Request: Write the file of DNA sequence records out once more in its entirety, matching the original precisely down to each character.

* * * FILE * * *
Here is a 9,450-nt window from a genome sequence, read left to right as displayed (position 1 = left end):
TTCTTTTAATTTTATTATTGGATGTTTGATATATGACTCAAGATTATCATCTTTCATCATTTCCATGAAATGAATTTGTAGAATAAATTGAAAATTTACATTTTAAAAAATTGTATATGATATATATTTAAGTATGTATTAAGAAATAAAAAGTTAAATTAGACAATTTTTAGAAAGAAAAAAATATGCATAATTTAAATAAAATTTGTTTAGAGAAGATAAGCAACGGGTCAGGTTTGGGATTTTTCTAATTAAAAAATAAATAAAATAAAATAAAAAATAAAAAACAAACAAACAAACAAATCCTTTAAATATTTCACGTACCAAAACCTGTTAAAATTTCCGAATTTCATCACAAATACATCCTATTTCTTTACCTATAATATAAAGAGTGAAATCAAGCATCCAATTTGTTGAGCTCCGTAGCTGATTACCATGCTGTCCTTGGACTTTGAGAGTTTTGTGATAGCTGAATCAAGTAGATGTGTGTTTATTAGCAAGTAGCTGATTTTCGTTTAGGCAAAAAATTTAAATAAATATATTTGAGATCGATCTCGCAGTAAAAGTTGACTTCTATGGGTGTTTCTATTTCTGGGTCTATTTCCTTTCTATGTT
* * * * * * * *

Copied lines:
Here is a 9,450-nt window from a genome sequence, read left to right as displayed (position 1 = left end):
TTCTTTTAATTTTATTATTGGATGTTTGATATATGACTCAAGATTATCATCTTTCATCATTTCCATGAAATGAATTTGTAGAATAAATTGAAAATTTACATTTTAAAAAATTGTATATGATATATATTTAAGTATGTATTAAGAAATAAAAAGTTAAATTAGACAATTTTTAGAAAGAAAAAAATATGCATAATTTAAATAAAATTTGTTTAGAGAAGATAAGCAACGGGTCAGGTTTGGGATTTTTCTAATTAAAAAATAAATAAAATAAAATAAAAAATAAAAAACAAACAAACAAACAAATCCTTTAAATATTTCACGTACCAAAACCTGTTAAAATTTCCGAATTTCATCACAAATACATCCTATTTCTTTACCTATAATATAAAGAGTGAAATCAAGCATCCAATTTGTTGAGCTCCGTAGCTGATTACCATGCTGTCCTTGGACTTTGAGAGTTTTGTGATAGCTGAATCAAGTAGATGTGTGTTTATTAGCAAGTAGCTGATTTTCGTTTAGGCAAAAAATTTAAATAAATATATTTGAGATCGATCTCGCAGTAAAAGTTGACTTCTATGGGTGTTTCTATTTCTGGGTCTATTTCCTTTCTATGTT